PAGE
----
Barthes Studium and Punctum form “Camera Lucida”
On the surface, the photograph above is quite explanatory; people raising their hands as the sun sets in the background. Although we don’t know why the hands are being raised, we understand the broad sense of what the photo represents and can undertake a general interpretation of what the artist is depicting. This photo fits as an example of “studium” as described by Roland Barthes. Studium refers to the interest which we show in a photograph and the range of meanings available. According to Barthes, the studium of a photograph is its culturally determined context; that is to say the studium is the mild and average interest that we have in a photo and is subjective to our interpretation of the photo. While I like this photo, I understand when Barthes identifies the difference between “like” and “love”. Although it is a simple photo, it does not make me want to know more about why the hands are raised.
On the contrast, the photograph below offers quite a different perspective. This photo evokes a more intense and heightened experience which Barthes equates to the “punctum” of the photo. The punctum of a photo is that detail that Barthes identifies as “that accident which pricks me (but also bruises me, poignant to me).” Punctum is more than a polite inference, it creates a new dimension to the photo. It occurs when something dominates the photo and captures our attention on a more personal level. The thought of the photo will stay in our memory even after it is gone from view and makes us wonder what the impact will be when the people unexpectedly approach the stature.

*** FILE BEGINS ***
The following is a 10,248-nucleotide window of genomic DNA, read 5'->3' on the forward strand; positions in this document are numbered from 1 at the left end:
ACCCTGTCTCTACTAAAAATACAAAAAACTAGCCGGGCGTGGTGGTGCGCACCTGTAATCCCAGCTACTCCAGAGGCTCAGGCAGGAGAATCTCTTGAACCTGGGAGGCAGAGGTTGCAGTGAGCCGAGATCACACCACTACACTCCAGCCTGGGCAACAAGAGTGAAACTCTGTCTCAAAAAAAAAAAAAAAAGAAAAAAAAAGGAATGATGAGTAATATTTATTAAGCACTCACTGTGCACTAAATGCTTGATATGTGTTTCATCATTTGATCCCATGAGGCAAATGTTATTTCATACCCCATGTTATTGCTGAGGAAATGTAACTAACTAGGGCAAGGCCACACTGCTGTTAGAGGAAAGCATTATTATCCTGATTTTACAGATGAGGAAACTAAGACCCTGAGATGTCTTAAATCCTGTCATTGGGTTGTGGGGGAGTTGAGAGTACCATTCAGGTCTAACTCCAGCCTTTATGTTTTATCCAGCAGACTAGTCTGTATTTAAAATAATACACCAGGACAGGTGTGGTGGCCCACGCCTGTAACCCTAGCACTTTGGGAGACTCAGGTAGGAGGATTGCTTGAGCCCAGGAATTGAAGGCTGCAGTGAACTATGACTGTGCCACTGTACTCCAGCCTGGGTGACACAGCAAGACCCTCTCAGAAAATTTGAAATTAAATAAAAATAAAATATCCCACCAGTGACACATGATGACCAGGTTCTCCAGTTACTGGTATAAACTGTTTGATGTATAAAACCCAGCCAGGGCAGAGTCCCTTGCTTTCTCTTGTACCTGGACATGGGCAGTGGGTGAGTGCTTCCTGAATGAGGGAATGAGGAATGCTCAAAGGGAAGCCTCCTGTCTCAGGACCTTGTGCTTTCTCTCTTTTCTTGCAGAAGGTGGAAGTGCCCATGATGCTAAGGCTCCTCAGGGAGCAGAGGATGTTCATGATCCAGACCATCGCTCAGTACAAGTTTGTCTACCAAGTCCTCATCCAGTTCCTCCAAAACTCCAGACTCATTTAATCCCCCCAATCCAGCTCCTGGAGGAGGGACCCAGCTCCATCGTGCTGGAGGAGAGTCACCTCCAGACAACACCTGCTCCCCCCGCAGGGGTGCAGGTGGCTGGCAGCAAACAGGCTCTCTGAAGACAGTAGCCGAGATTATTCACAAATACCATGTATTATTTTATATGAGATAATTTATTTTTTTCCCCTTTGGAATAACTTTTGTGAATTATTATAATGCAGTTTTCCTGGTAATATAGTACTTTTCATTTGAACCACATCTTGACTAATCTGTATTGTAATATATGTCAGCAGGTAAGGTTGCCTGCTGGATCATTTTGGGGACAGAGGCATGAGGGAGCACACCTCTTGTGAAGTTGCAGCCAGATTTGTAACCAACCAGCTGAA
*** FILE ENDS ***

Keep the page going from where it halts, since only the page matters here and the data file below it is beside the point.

Barlow and Leston “For the Love for Zoe”
a look at the tremendous amount of technology that has influenced our lives. One of the technology mentioned is the online social network “Facebook” (20). Launched by Mark Zuckerberg and his college roommates, Facebook has become a well-established medium. Starting from its initial limitation to Harvard students, to now being available globally, it has become the premiere site for social networking. It has more than 800 million users and as pointed out in the chapter, Facebook has joined together the world of work and play. That is to say, we use it for communicating with friends to making business contacts. While it is true that Facebook is valuable and has improved our lives, it has also imposed on our lives (22). With too many contacts, and the rate at which Facebook is growing, it seems that the quality of our relationships has diminished. Instead of face to face, we talk through our screens (see picture below) and instead of making a few meaningful relationships, we believe the larger the network of friends and colleagues, the better. In fact, I believe that it takes so much energy to maintain anything of quality at it is much better to form a few strong relationships that can be cultivated and grown.